Registering will generate an irc_registered event that your session can trap. ARG0 is the components object. Useful if you want to bolt PoCo-IRC's new features such as Plugins into a bot coded to the older deprecated API. If you are using the new API, ignore this :)

Registering with multiple component sessions can be tricky, especially if one wants to marry up sessions/objects, etc. Check the SIGNALS section for an alternative method of registering with multiple poco-ircs.

Starting with version 4.96, if you spawn the component from inside another POE session, the component will automatically register that session as wanting 'all' irc events. That session will receive an irc_registered event indicating that the component is up and ready to go.


Takes one argument: a hash reference of attributes for the new connection, see spawn for details. This event tells the IRC client to connect to a new/different server. If it has a connection already open, it'll close it gracefully before reconnecting.

ctcp and ctcpreply

Sends a CTCP query or response to the nick(s) or channel(s) which you specify. Takes 2 arguments: the nick or channel to send a message to (use an array reference here to specify multiple recipients), and the plain text of the message to send (the CTCP quoting will be handled for you). The "/me" command in popular IRC clients is actually a CTCP action.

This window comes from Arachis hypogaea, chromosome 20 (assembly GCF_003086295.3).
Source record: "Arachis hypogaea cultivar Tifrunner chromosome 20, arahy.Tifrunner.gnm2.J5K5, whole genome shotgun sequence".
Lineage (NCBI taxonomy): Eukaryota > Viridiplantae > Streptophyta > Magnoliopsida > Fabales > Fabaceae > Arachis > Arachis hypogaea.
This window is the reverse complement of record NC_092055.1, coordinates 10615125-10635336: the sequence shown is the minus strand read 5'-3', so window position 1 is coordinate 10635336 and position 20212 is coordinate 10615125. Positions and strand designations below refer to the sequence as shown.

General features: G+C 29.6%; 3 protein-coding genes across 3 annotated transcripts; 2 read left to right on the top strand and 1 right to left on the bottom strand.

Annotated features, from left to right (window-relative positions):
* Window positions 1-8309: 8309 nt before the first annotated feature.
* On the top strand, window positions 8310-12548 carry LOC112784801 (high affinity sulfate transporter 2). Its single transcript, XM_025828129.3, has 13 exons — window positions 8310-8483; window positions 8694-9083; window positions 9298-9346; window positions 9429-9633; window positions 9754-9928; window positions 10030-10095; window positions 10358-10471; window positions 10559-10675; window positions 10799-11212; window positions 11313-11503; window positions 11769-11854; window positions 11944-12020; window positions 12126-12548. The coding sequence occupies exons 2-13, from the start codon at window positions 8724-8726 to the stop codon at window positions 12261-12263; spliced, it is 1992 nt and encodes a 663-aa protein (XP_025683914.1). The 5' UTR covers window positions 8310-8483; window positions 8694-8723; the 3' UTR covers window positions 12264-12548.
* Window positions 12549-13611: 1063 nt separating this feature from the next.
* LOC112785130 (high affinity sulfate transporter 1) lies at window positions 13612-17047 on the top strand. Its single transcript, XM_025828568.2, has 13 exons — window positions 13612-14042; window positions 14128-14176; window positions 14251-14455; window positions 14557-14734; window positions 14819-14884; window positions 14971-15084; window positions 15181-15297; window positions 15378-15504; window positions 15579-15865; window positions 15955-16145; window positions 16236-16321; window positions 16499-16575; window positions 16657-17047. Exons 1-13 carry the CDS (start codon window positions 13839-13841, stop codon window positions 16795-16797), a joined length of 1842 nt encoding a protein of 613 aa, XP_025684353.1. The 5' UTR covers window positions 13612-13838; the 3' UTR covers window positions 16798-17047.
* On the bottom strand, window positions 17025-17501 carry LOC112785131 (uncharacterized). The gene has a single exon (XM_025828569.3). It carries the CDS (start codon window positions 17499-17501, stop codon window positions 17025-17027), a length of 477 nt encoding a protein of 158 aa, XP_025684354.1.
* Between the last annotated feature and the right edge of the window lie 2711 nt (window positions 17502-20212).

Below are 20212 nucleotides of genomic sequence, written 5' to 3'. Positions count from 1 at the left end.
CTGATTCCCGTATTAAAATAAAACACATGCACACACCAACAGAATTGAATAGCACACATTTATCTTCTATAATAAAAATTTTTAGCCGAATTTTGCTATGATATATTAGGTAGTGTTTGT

# Doing a /me 
 $irc->yield(ctcp => $channel => 'ACTION dances.');


Tells your IRC client to join a single channel of your choice. Takes at least one arg: the channel name (required) and the channel key (optional, for password-protected channels).


Tell the IRC server to forcibly evict a user from a particular channel. Takes at least 2 arguments: a channel name, the nick of the user to boot, and an optional witty message to show them as they sail out the door.

remove (FreeNode only)

Tell the IRC server to forcibly evict a user from a particular channel. Takes at least 2 arguments: a channel name, the nick of the user to boot, and an optional witty message to show them as they sail out the door. Similar to KICK but does an enforced PART instead.


Request a mode change on a particular channel or user. Takes at least one argument: the mode changes to effect, as a single string (e.g. "#mychan +sm-p+o"), and any number of optional operands to the mode changes (nicks, hostmasks, channel keys, whatever.) Or just pass them all as one big string and it'll still work, whatever. I regret that I haven't the patience now to write a detailed explanation, but serious IRC users know the details anyhow.


Allows you to change your nickname. Takes exactly one argument: the new username that you'd like to be known as.

nickserv (FreeNode only)

Talks to FreeNode's NickServ. Takes any number of arguments.


Sends a NOTICE message to the nick(s) or channel(s) which you specify. Takes 2 arguments: the nick or channel to send a notice to (use an array reference here to specify multiple recipients), and the text of the notice to send.


Tell your IRC client to leave the channels which you pass to it. Takes any number of arguments: channel names to depart from. If the last argument doesn't begin with a channel name identifier or contains a space character, it will be treated as a PART message and dealt with accordingly.